Colour is a sensitive aspect of painting; the psychology of colour makes you to understand that it is not just enough to apply colour to a drawing, but it calls for a sensitive mind to understand and use colours; this of course comes from training and a considerable period of practice. In fact during the course of training I came to understand why the artist is completely cut out from the rest of society. I have come to understand why the artist may appear even strange in the eyes of everyone else; it is in the same vein that the artist to my mind is the most observant of all ‘species’ of human beings. The artist is very sensitive to everything. As a matter of fact, I tend to notice everything that has to do with colour (harmony) and balance, be it in art or architecture, fashion, textile design, graphics, etc.
|Colour palette - coutesy: www.photo-dictionary.com|
Colour application, and sensitivity is freely encountered in the fleeting and permanent dialogues that ensue when pigments of various hues interact on the various mediums of expression in art and design, including also interior decoration and industrial design as well, etc. It is the nature of colours to react either harmoniously or otherwise in the course of mixing and eventual final application. Thus complementary colours will always blend and give you a sense of harmony and calmness. But when colours do not seem to match, they immediately will arouse a feeling of disharmony, riot or uneasiness and, what have you? Thus a combination of brown of umber, and ochre will readily blend into a calm earthy mood; but try juxtaposing a brilliant red with cadmium yellow, it is not exactly very complementary if you are out in search of true harmony.
In painting for instance, my lecturer then, the late Gani Oduntokun always referred to how a flicker of orange brought home a sense of harmony and calmness when it is applied side by side or superimposed on a deep blue surface. It is just almost magical how these colours tend to behave – I mean they actually almost become animated as foreign colours and reflected (light) colours are employed in a dramatic interplay on canvas for instance. This is what distinguishes the work of the professional from the rest; a trait that tends to reveal a thorough understanding of the behaviour of colours.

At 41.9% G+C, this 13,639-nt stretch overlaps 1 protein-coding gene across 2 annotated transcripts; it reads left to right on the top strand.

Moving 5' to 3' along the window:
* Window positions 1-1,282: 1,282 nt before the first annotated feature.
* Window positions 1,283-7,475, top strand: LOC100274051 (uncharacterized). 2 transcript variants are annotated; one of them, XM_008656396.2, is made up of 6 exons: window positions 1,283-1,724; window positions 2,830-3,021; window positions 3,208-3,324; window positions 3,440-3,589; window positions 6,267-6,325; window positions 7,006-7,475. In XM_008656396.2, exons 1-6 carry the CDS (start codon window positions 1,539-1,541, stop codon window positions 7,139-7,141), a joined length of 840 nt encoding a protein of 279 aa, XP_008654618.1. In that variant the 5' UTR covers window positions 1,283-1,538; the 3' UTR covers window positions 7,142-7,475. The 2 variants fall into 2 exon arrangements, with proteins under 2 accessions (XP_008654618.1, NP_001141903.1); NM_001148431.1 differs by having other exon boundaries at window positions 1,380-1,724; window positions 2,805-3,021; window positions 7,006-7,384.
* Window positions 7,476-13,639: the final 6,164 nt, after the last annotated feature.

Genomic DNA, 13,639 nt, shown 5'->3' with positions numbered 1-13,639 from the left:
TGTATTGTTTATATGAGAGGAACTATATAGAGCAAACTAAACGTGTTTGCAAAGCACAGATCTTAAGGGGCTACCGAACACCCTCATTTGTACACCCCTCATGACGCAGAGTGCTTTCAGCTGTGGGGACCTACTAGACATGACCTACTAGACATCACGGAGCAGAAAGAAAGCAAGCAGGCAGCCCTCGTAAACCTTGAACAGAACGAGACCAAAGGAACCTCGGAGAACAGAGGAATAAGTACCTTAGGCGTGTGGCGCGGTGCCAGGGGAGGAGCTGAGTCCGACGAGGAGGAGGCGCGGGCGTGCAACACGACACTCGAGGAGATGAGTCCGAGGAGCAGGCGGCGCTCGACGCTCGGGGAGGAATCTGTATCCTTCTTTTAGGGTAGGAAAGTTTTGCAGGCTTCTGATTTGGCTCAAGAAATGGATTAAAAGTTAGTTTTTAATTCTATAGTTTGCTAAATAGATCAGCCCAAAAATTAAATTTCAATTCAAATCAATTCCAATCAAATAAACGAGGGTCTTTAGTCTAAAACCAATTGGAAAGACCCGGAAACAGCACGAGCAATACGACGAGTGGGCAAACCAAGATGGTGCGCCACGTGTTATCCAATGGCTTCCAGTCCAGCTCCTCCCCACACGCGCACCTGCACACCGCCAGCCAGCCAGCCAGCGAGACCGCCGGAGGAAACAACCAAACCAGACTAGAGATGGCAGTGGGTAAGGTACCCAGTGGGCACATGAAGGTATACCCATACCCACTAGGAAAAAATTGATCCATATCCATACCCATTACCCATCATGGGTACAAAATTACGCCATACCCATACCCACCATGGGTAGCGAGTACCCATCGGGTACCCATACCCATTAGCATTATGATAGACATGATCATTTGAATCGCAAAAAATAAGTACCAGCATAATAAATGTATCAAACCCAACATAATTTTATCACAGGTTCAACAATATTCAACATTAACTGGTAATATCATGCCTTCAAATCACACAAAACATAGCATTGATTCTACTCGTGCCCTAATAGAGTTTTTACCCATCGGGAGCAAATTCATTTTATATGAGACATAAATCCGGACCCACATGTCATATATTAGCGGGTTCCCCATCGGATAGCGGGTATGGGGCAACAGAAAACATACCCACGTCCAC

Flatness and rawness of colour in painting are eliminated by the careful understanding and application of these principles. This is what gives life and beauty to art, fashion design, interior decoration, graphics, etc.
|'The storm on the sea of Galilee' by Rembrandt|
In choosing to apply colours however, a lot of factors come together to inform the choice of the artist or designer. So much of this could be temperamental – that is mood, or even philosophy, beliefs and even colour temperature of coolth and warmth, and personal attachment that may be yet hard to explain. My colleagues for a long time most often have continued to refer to me as ‘Mr. Blue’, and even going as far as identifying a particular hue of blue that is always present in my painting as morgan blue.
As a result I sometimes deliberately restrict myself by keeping the blues far away from my palette. But whenever I am not looking, there you are – it jumps into my canvas again. Rembrandt was all his life addicted to exploring the handling of light and shade which we call chiaroscuro, while Kolade Oshinowo seems tied to the browns and earth colours; Pita Ohiwere is a stickler for pastel colours of blues and pinks. Yet we cannot simply explain this phenomenon of how colours and artists nay people relate specifically.
By Morgan Nwanguma